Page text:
Kyra Carusa: ‘I know I’m a big-time player, that’s my mentality’

US-born Ireland striker is determined to help her side qualify for the World Cup

It was October of last year when Kyra Carusa found herself on the same pitch as some of the greatest players in the world, among them Caroline Graham Hansen, Lieke Martens and Jennifer Hermoso. Denmark’s HB Køge, debutantes in the competition, were playing Barcelona, the previous season’s winners, in the group stages of the Champions League. Carusa? Living the dream.

“I remember the younger players in the team were looking at me wide-eyed, caught in the headlights, ‘tell us what to do!’. I’m sitting there saying, ‘you think I played Barcelona before?! I haven’t!’”

The memory is up there with her most cherished, but top of the list is the moment she presented her grandmother with her first Republic of Ireland shirt as a birthday present.

Beryl MacCluskey from Laois and her Cork-born husband Tony Lucey moved to the United States for a year in the 1950s. They never left.


Tony died in 2004, but Beryl is alive and well and living in San Francisco where she devotes no small amount of her time to following her granddaughter’s career.

“Growing up, they were such important people in my life, and now, every time I get to put on that jersey, I think of my grandfather, and I know my grandmother does too. I feel like it’s a thank you to them both for how they worked so hard to try and set me and my siblings up, to give us the best chance in life we could get. I’m just eternally grateful to them.”

She’s doing them proud. She had a stellar academic career at Stanford and Georgetown where she studied human biology — with an eye, initially, on becoming a doctor — before doing a master’s degree in marketing.

When she first arrived in Køge, she may as well have been setting foot on another planet. Everything about the quaint, historic Danish seaport, 45km south of Copenhagen and with a population of just 38,000, felt so different for the San Diego native.

All the while she was a prolific goalscorer in college football, her coach at Georgetown, Irish man Dave Nolan, nudging her in the direction of declaring for Ireland once he learned of her roots.

By then, though, she was an under-23 international with the United States and looked bound for the National Women’s Soccer League, New Jersey’s Sky Blue FC having drafted her. But an opportunity arose at French side Le Havre, where she played briefly, before HB Køge came calling.

The club was owned at that point by New York-based sportswear company Capelli Sport who added HB Køge to a portfolio that included clubs in over 20 countries, all part of the push to become a global brand.

She laughs now at her bewilderment. “Could I even pick Denmark out on a map? It was a crazy gamble, they were in the second division at the time, but I loved their ambition and passion,” she says.

When she first arrived in Køge, she may as well have been setting foot on another planet. Everything about the quaint, historic Danish seaport, 45km south of Copenhagen and with a population of just 38,000, felt so different for the San Diego native.

“It was a whole new world of things. The way of life, the culture, the language, the scenery, the colours. It rains quite a bit,” she says, “but when the sun is out the colours shine like nowhere else I’ve ever seen. Except Ireland.”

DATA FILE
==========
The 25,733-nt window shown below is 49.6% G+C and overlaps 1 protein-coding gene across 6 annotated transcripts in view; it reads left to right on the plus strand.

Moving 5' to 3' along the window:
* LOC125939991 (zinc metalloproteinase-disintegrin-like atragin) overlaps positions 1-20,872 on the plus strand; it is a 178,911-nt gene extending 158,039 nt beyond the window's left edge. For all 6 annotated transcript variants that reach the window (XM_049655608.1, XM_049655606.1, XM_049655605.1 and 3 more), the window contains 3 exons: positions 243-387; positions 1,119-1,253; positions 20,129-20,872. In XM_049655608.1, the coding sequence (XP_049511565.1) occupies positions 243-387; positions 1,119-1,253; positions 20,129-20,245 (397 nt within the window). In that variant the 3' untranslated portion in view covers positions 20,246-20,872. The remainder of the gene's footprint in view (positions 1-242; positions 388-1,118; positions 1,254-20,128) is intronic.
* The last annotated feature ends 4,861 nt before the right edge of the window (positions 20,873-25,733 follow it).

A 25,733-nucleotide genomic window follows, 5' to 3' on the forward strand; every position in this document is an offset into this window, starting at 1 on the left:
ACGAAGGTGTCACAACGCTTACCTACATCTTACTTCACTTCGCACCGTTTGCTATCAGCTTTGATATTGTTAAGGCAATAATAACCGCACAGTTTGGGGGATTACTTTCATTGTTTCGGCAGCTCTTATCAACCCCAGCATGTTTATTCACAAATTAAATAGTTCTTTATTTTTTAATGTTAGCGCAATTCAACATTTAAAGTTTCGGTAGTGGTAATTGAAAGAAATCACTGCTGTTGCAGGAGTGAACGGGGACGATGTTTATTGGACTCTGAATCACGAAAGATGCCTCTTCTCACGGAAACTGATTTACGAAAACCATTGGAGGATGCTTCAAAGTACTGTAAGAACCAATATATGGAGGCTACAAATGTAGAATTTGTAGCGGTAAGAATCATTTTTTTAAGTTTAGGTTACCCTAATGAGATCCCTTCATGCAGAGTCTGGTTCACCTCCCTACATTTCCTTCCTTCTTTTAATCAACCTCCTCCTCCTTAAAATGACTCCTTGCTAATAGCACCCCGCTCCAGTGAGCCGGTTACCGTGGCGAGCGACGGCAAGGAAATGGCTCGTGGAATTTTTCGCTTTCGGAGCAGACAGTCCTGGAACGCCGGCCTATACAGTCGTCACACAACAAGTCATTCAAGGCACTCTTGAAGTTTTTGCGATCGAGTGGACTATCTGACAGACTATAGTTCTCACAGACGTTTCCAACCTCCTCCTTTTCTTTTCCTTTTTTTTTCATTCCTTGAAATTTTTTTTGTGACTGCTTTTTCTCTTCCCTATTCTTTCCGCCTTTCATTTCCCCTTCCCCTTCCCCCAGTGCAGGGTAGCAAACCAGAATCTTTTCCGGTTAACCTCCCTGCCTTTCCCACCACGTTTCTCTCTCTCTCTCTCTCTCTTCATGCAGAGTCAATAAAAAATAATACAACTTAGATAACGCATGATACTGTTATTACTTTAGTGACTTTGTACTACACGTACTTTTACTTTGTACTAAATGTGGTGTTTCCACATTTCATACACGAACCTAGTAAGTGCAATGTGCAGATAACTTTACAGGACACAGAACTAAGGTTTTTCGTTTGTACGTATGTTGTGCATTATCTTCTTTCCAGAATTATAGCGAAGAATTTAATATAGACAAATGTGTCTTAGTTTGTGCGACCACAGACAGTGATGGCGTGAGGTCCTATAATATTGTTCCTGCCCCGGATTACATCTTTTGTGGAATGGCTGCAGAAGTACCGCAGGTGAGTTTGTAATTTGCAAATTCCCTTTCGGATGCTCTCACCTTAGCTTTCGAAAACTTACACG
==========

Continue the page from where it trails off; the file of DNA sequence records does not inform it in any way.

Now, when she flies in to Copenhagen airport, “it feels like home,” she says.

Carusa, who now captains the club, has played no small part in their extraordinary rise. In her first season they won promotion to the Elitedivisionen (the top flight), in their second they won the title for the first time — becoming the first club to break the stranglehold of the big two, Brøndby and Førtuna Hjørring, in 20 years — and in her third they retained it. Along the way, she has won the Golden Boot for being top scorer, and was named the league’s Player of the Year last season.

Now, there’s nothing she wants more than to experience a similar level of success in her international career, one that has had a stop-start feel to it since she got hold of her Irish passport and made her debut away to Montenegro in March 2020.

As the only striker in the current squad with a Champions League pedigree, Carusa would have been expected to pick up a lot more caps than her total of seven, just one of them a start in a competitive game, when she was among the scorers in that 11-0 mauling of Georgia in Tallaght.

But injuries have blighted her efforts to establish herself in the side. The latest, a stress fracture in her femur, forced her to miss the last three games in the group phase of Ireland’s World Cup qualifying campaign, but she is now back in the squad for the upcoming play-off against Scotland or Austria, having returned to action for HB Køge last month.

She’s aware too that Vera Pauw has tried out a slew of people up front in her three years in charge, Heather Payne, Rianna Jarrett, Amber Barrett, Leanne Kiernan, Stephanie Roche, Saoirse Noonan and Aoife Colvill, as well as Carusa, among those given a go.

“It’s all about timing, luck, it can be so frustrating, but I still feel I’m prepared for whatever role I’m given with Ireland,” she says. “When I go to camp, I don’t know if I’m going to start, I don’t know if I’ll be on the bench. I’m lucky enough to play every game for Køge, but I understand the importance of the role everyone in the squad plays, and how you just have to be ready if given the chance.”

“It’s humbling, for sure, because you want to play every minute you can for Ireland, but I know that at any moment I could be called on. And a big-time player has to show big time moments — and I know I’m that kind of player, that’s my mentality. So, while success might not be now, it will absolutely be in the future.”

Mary Hannigan

Mary Hannigan

Mary Hannigan is a sports writer with The Irish Times